How To Grow Sesame Plants

Sesame plants produce the delicious, ubiquitous sesame seeds we see on bagels, in tahini, and as an essential ingredient in many foods. The seeds produced are tiny, but one seedpod can produce hundreds of seeds.

Sesame is known as an "oilseed crop" and is one of the oldest cultivated crops known to recorded human history. It has a high oil content, making it nutritionally dense. The rich, uniquely nutty flavor is recognizable in tahini paste, one of the most common products made from it. It is also used for many commercial baked goods including breads, cakes and cookies.

This plant is a tropical perennial native to Africa and India. It must have very hot, dry conditions for growing, making it something of a challenge for gardeners who don't live in the appropriate growing zones.

Sesame plants produce bell-shaped pendulous flowers that look a bit like foxgloves and may be white, purple, or blue. Bees love these flowers and the honey is very tasty and in high demand.

The plants grow up to three feet tall. The seeds vary in color depending in the variety and may be white, brown, red or buff colored.

The word "sesame" is derived from Latin, Greek and Semitic words that all mean "oil" or "liquid fat." Not only are they caloric, but they also contain fat, protein and carbohydrates, and several dietary minerals and B vitamins as well.

Scientific Name: Sesamum indicum
Common Name: Sesame
Plant Type: Tropical
Mature Size: 3-4 feet
Sun Exposure: Full sun
Soil Type: Medium texture, well-drained
Soil pH: Neutral, sweet (no salt)
Bloom Time: Summer
Flower Color: White, purple, blue
Hardiness Zones: 10 and above
Native Areas: Sub-Saharan and North Africa, India
Toxicity: Non-toxic

Sesame Plant Care
There are thousands of cultivars of sesame, probably because it's been a plant known to humans for over 5000 years.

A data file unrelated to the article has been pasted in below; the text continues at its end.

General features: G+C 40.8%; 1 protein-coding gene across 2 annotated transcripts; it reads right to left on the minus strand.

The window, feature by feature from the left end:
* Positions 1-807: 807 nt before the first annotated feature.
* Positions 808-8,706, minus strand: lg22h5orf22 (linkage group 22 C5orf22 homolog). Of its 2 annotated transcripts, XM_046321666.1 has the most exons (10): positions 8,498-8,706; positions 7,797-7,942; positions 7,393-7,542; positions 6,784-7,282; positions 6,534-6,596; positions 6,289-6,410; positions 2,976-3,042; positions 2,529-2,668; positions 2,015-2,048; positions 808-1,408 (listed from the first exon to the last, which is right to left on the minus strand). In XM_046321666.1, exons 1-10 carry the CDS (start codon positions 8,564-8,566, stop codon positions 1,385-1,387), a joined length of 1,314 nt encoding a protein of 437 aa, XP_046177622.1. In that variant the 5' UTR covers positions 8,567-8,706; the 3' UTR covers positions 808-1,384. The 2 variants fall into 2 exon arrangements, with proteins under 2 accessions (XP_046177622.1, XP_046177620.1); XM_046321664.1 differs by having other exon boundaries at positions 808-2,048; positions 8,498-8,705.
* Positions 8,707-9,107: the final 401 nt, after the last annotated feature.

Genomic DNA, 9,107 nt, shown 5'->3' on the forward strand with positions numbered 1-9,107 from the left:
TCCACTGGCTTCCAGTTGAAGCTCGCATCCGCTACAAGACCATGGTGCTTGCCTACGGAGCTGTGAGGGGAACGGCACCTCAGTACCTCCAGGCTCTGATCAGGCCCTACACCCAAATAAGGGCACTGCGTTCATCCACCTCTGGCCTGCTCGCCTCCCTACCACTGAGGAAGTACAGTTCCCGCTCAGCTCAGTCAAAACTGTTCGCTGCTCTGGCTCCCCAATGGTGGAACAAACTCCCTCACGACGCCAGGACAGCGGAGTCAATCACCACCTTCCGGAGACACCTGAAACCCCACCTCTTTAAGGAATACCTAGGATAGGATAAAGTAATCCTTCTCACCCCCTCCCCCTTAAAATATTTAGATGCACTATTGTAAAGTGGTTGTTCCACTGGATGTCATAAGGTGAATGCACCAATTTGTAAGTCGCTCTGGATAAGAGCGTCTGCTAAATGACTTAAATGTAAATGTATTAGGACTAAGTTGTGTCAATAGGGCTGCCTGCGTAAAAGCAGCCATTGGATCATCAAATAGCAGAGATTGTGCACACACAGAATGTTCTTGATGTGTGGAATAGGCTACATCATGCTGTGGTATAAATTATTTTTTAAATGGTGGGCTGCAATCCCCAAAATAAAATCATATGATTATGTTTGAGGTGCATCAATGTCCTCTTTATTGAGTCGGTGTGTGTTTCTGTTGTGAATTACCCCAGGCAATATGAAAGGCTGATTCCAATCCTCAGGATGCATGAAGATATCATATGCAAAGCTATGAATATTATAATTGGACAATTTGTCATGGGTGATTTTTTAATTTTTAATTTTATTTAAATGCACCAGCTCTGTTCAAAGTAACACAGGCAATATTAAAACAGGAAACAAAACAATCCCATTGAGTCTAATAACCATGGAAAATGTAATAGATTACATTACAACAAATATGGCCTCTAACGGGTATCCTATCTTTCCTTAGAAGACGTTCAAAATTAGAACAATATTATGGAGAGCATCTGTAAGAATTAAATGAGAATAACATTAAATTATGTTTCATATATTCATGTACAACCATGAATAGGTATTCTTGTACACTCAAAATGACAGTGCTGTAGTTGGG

Although these plants are generally tolerant of very poor growing conditions (thin soil, high heat, drought), the best crop yields occur in fertile, well-drained soil.

Sesame plants need plenty of direct sunlight and they like warmth. Try to plant near a stone or brick wall for added heat production.

Sesame plants are very tolerant of different soil conditions, but good drainage is a necessity. A sandy, loamy soil is a good option. No fertilization is required and, in fact, should be discouraged.

Sesame cannot handle standing water or wet soils, or heavy clay soils, nor will it tolerate salty soil or salt air.

While regular watering is important for germination and establishing young plants, sesame plants don't need much water.

It's best not to situate them near other plants that get watered regularly. Giving them their own raised bed or section of garden ensures appropriate moisture and low humidity.

Planting them alongside other drought-tolerant plants (like lavender, thyme or sedums) is a good idea. Do not use drip irrigation as this will drown the plants.

Temperature and Humidity
The sesame plant's ability to withstand hot dry desert conditions makes it a very valuable food crop for parts of the world troubled by drought.

Growing Sesame Plants from Seed
Sesame seeds should not be direct sown outdoors. Plant seeds indoors four to six weeks before the last frost date.

Lightly cover with soil-less planting mix. Keep moist until they germinate, then water once a week or so.

Sesame seeds germinate best at temperatures between 68 and 75 degrees. They are indeterminate plants, which means they will continue to bloom and set seed capsules over a long period in the summer, with peak flowering in July and early August.

Harvesting Seeds
Sesame seeds are very small, and drying them is very difficult. But they need to be dry for storage so they don't go rancid, which is a possibility due to their high oil content. Therefore it's necessary to make sure they dry out sufficiently on the plant inside the seed pod before harvesting them.

Sesame seeds ripen from the bottom of the plant upwards. The first flowers to appear are lower down. As the seed pods begin to split, which happens in late summer, cut the stems and lay them flat in a dry place. Hanging them will cause the seeds to fall out, but you can do it this way if you have a tray or bucket to catch the seeds.

The plant's leaves will darken as they dry and the pods will continue to split open. Then you may tap the stems and pods against the sides of a bucket to catch the seeds. Some enthusiasts toast the dried seeds before storing as this can help to preserve their flavor and prevent spoilage.